Wed, 14 December 2022
For this National Day Bahrain, Safia Dawani opens up about growing up in the Kingdom and why she chooses to live here.
You could grow up anywhere in the world and not nearly be as sheltered or as safe (a parent’s dream), because violence? Violence was a comedy show here as there was no such thing as gun or knife violence, fights here consisted of wannabe “all talk kids” meeting in the Saar Cinema parking lot.
The reality was a bunch of girls eating popcorn and watching ‘boys be boys”. Schools were their own cultural experience entirely as each school had their reputations (you know what those were) and the halls were filled with Bahrainis, nuggets and expats. Education consisted of the American, English or IB systems for the most part, but the reality of the matter was everyone wanted to get their degree and get the hell out of dodge.
After school was divided to the “bus kids” or those who had drivers & nannies and the very few whose parents would pick them up, but we always ended our school day with a neon apple ice cream and Chips Oman (we should’ve questioned the artificial colouring but what did we know we were just kids).
Weekends in Bahrain depended on the weather, but then again hot is about 90% of the time; we as kids didn’t care that the weather was scorching and found ourselves in back dirt fields with handmade football posts playing all sorts of games and meeting stray dogs.
The outside world was our haven up until the street lights came on, because those were not a suggestion that was a get home before mama pulls off her slipper. At home recommendations for dinner were made and sometimes a quick trip to the local khabas (baker) was necessary for some khubz ma3 jibin (which translates to bread with cheese; trust me it's worth the 100 fills or 300 fills for extra cheese and a side of the orange juice box); FYI the bread never made it all the way home.
Weekends! Weekends consisted of trying to convince your mom that you wanted to sleep over at your friend’s house and getting the “you can play there, but you sleep at home”. What was it about the culture of our parents that they were so against sleepovers? Do we even know now? Weekends were about so much more than attempted sleepovers. Birthday party weekends were spent at the ultimate the amazing Kids World, which has now been converted into Al Ayam, but in its prime Kids’ World was a magical place filled with tubes, slides, ball pits, and celebrations of kids throughout Bahrain. You were cool if your birthday party was at Kids’ World.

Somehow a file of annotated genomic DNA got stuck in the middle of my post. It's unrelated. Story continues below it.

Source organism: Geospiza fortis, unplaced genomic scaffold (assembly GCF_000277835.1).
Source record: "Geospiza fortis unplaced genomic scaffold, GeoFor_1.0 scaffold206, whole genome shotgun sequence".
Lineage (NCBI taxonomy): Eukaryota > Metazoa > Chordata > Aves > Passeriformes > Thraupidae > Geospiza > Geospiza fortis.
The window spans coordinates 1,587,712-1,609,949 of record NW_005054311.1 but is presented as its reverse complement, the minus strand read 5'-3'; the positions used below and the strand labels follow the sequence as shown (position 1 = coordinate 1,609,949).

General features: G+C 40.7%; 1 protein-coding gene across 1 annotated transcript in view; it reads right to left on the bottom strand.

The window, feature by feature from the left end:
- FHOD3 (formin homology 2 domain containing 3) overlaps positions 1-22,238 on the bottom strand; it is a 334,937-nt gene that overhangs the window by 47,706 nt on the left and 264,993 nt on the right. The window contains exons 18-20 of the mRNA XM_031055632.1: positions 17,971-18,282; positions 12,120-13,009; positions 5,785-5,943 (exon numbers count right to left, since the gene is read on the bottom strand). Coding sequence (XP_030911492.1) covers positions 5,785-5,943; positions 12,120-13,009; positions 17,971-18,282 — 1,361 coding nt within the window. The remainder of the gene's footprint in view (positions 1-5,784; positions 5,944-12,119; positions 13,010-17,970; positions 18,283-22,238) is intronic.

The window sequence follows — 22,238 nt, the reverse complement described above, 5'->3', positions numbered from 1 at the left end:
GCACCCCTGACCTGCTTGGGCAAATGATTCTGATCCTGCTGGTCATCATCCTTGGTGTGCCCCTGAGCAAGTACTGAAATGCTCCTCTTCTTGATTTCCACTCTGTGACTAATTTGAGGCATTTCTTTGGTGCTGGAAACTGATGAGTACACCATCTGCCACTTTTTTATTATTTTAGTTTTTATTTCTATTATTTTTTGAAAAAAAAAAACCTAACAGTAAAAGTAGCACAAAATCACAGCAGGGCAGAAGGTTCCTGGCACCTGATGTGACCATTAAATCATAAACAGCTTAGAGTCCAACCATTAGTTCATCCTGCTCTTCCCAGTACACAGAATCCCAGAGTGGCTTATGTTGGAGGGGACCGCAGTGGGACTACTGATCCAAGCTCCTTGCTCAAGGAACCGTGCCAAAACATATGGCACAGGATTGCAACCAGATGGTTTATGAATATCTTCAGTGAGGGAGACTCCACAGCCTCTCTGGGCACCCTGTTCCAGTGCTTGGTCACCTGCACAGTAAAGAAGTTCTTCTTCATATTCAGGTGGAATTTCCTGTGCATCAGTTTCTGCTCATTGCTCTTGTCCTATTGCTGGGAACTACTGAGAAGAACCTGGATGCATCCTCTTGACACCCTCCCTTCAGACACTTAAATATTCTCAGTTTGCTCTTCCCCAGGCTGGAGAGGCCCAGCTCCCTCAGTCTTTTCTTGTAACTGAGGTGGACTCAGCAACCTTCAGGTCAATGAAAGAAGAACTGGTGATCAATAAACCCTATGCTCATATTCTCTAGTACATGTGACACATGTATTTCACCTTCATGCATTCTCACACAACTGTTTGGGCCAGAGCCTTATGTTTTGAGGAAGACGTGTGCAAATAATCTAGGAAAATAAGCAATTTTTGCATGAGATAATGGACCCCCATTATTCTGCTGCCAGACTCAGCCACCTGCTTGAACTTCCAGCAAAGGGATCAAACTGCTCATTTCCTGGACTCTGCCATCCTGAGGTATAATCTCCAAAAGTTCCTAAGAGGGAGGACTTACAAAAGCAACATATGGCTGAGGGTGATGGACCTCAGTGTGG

Fridays were always a day for family lunches at different hotel buffets or at the family house. I can’t tell you how much food I engulfed on a Friday but I can tell you that it landed me a nap in the car all the way to Adhari park where we would walk around stare at the lights and go on the rides.
Winter time, if you could call it winter anywhere else, nevertheless it was to us warm blooded desert people were spent glamping in Sakhir. We would spend our afternoons playing on quad bikes, riding camels or horses and exploring the vast rocky terrain and climbing Jabal Dukhan (which is now not allowed; scraped a knee or two plenty of times). Evenings consisted of the parents preparing the grills for dinner and warming up by the fire. If you weren’t a camper well it was no worry as restroom facilities were provided and most tents had TVs and chandeliers. Glamping in Bahrain was the furthest thing from roughing it was nonetheless an amazing childhood memory we all remember growing up in Bahrain.
Growing up here there were several times that I said “I’m bored”, “I hate it here”, but when college came around overseas, I was the first to insist on my parents bringing me home for the holidays because that is what Bahrain is, it’s a safe bundle of healthy childhood outdoor memories that culturally have forever changed us as Bahrainis, nuggets or expats and then the adult in me did the unthinkable and surprised my childhood self by saying “I’m moving here permanently”.
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